Though the online rate would have been higher than the national average, it was still low enough for market entrants to remain financially viable. Combined with the potential for a practically limitless number of entrants, that rate should have enticed most if not all top sportsbooks, including Boston-based DraftKings, as well as FanDuel, William Hill and a score of competitors.

Maine’s sportsbook license fees were set to be the lowest in the U.S. at $2,000. By comparison, New Jersey sportsbooks’ licensing begins at $100,000, and Pennsylvania sportsbooks were charged $10 million.

Mills wrote in her veto message that she remains "unconvinced at this time that the majority of Maine people are ready to legalize, support, endorse and promote betting on competitive athletic event."

"Before Maine joins the frenzy of states hungry to attract this market, I believe we need to examine the issue more clearly; better understand the evolving experiences of other states; and thoughtfully determine the best approach for Maine," Mills wrote. "That approach needs to balance the desire to suppress gambling activities now being conducted illegally and the need to protect youthful gamblers and those least able to absorb losses under a closely regulated scheme."

Maine’s Free Market Approach Would Invite Competition

The purveyor list would have only better facilitated a competitive marketplace.

Maine would have become the first state with retail sportsbooks at traditional gaming facilities such as casinos; digital sportsbooks affiliated with those facilities; and untethered digital operators. Illinois will also permit a handful of untethered digital operators but the number of licenses is limited and those purveyors will have to wait 18 months until after the first in-person bet is placed.

The legislation would permit Maine’s commercial horse track, four off-track betting facilities, two casinos and four federally recognized Native American tribal casinos to take bets. Most if not all of those 11 facilities would likely apply for an online license, or “skin.” In mature markets such as New Jersey, more than 80% of total betting handle is placed online. Combined with the potential for untethered operators to enter the market, Maine could have seen similar figures once it reaches maturity.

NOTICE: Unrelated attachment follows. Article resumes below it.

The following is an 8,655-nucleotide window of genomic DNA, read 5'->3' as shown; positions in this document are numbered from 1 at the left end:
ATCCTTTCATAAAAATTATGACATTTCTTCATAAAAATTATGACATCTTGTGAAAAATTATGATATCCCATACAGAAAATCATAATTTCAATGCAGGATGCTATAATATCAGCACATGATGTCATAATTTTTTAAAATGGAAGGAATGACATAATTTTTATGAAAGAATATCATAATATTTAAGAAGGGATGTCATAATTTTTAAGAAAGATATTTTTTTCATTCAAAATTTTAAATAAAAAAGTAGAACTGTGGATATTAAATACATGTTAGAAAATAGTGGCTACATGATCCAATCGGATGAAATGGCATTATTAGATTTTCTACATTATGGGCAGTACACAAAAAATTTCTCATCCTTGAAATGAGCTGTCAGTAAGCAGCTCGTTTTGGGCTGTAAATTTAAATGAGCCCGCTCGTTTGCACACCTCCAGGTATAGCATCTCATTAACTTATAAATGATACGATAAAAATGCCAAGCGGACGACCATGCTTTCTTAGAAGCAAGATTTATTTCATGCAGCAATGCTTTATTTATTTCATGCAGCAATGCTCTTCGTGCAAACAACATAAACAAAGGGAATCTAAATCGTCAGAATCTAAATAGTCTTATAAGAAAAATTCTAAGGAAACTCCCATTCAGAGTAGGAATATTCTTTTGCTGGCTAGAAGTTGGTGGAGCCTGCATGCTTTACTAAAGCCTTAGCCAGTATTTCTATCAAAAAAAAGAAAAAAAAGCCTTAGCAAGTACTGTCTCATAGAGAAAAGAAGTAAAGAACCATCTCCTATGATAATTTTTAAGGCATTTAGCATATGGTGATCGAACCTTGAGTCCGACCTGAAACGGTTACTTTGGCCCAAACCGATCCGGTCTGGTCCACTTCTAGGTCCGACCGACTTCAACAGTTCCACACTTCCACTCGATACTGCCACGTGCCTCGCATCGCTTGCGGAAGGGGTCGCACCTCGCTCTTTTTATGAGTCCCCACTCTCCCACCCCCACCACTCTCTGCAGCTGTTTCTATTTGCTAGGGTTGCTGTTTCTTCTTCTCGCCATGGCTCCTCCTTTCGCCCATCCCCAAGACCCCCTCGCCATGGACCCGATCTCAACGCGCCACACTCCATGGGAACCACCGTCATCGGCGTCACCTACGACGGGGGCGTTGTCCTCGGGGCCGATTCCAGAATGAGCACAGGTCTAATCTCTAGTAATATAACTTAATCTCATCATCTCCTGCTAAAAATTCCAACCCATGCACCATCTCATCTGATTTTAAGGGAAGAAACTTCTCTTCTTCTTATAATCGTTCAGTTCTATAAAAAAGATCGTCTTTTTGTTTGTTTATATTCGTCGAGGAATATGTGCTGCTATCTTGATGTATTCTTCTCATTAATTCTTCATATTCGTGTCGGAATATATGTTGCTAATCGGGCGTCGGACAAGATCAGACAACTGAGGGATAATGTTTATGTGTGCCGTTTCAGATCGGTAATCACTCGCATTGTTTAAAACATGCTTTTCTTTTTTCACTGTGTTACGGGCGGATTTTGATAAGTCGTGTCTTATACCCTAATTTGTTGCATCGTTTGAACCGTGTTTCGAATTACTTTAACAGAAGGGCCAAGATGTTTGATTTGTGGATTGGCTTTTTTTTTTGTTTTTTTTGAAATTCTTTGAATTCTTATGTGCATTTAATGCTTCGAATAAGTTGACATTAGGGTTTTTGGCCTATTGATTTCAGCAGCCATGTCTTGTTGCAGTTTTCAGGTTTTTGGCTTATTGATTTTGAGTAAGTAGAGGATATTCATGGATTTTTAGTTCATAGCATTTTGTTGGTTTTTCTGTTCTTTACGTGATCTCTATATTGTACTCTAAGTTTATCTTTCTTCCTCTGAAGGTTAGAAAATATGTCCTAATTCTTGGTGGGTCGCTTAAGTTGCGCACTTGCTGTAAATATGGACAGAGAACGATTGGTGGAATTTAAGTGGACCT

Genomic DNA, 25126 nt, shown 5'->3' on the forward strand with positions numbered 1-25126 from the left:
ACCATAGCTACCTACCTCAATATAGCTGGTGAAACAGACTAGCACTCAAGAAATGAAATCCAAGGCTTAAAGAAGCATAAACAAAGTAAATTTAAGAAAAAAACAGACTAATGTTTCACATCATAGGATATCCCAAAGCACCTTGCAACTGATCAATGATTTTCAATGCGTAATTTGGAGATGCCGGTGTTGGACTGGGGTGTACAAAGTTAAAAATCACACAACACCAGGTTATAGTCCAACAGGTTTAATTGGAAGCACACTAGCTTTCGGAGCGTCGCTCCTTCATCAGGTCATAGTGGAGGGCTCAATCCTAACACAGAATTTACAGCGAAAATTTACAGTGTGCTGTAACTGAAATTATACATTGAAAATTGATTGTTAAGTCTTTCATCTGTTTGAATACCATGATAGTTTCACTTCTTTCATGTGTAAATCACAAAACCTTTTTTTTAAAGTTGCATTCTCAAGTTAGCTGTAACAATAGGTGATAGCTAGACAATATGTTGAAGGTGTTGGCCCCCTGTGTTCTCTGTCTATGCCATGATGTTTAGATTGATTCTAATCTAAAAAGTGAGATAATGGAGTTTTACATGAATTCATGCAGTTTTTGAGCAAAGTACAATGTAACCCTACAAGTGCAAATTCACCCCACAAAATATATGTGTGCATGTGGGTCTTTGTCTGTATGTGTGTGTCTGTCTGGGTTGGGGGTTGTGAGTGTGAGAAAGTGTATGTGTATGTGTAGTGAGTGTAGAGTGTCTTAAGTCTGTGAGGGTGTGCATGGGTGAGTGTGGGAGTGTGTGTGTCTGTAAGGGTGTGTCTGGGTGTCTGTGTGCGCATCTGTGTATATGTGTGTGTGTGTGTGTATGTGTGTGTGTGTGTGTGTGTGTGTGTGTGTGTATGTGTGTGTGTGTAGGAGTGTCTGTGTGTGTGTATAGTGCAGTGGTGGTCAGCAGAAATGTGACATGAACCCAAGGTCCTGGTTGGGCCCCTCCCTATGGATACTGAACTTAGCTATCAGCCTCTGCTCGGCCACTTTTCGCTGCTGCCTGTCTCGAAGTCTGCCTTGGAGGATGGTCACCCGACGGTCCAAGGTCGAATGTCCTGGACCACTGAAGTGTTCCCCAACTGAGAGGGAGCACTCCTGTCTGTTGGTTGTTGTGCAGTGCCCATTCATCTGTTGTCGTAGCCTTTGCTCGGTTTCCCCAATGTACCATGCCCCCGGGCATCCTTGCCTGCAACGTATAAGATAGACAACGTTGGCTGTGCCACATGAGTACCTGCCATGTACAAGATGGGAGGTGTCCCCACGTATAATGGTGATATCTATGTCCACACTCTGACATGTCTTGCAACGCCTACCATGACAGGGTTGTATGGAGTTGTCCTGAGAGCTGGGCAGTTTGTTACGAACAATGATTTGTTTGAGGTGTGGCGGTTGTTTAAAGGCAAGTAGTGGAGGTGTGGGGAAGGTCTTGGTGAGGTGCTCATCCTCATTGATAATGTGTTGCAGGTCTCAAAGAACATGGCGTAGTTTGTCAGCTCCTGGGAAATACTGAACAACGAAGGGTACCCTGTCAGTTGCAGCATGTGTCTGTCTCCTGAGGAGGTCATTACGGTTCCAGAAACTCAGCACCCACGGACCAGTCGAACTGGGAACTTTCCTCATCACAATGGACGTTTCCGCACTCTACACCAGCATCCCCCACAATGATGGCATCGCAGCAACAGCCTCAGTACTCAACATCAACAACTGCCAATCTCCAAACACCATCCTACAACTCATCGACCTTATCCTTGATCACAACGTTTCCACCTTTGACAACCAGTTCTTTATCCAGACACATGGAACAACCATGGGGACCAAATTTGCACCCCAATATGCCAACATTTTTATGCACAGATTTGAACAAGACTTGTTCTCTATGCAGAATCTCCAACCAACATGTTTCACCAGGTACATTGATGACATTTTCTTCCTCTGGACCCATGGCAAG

New Hampshire also has mobile sports betting, but the lottery-run platform decided to give DraftKings exclusive access to digital sports betting for the time being, despite authorization under the law to allow as many as five mobile skins. Rhode Island too has a lottery-run sports betting monopoly, which permits only one legal online site and requires in-person registration at one of the state’s two casinos.

Maine’s legislation avoided those pitfalls. Had Mills signed the bill or let it come into law, Maine’s legislative structure could have opened the door for one of the most lucrative per capita markets in the region and potentially the nation.

Now, lawmakers will have to start their efforts to approve sports betting over. The growth of other regional markets could change Mills’ mind, but her veto Friday reaffirms that a major roadblock remains in the governor’s mansion. But Luchini isn't giving up.

“I think this (sports betting) is an activity that happens. We all want to make sure that it's done responsibly and insurers kids don't have access to it,” he said. “Of course, [there are] more things we need to do with it, to give the governor confidence that the legislation does that, then we're more than happy to work with her on it.

“I respect her opinion. She worked incredibly hard on this and I spent a lot of time with her in the last few days. You know, we'll have to see where everybody is next week."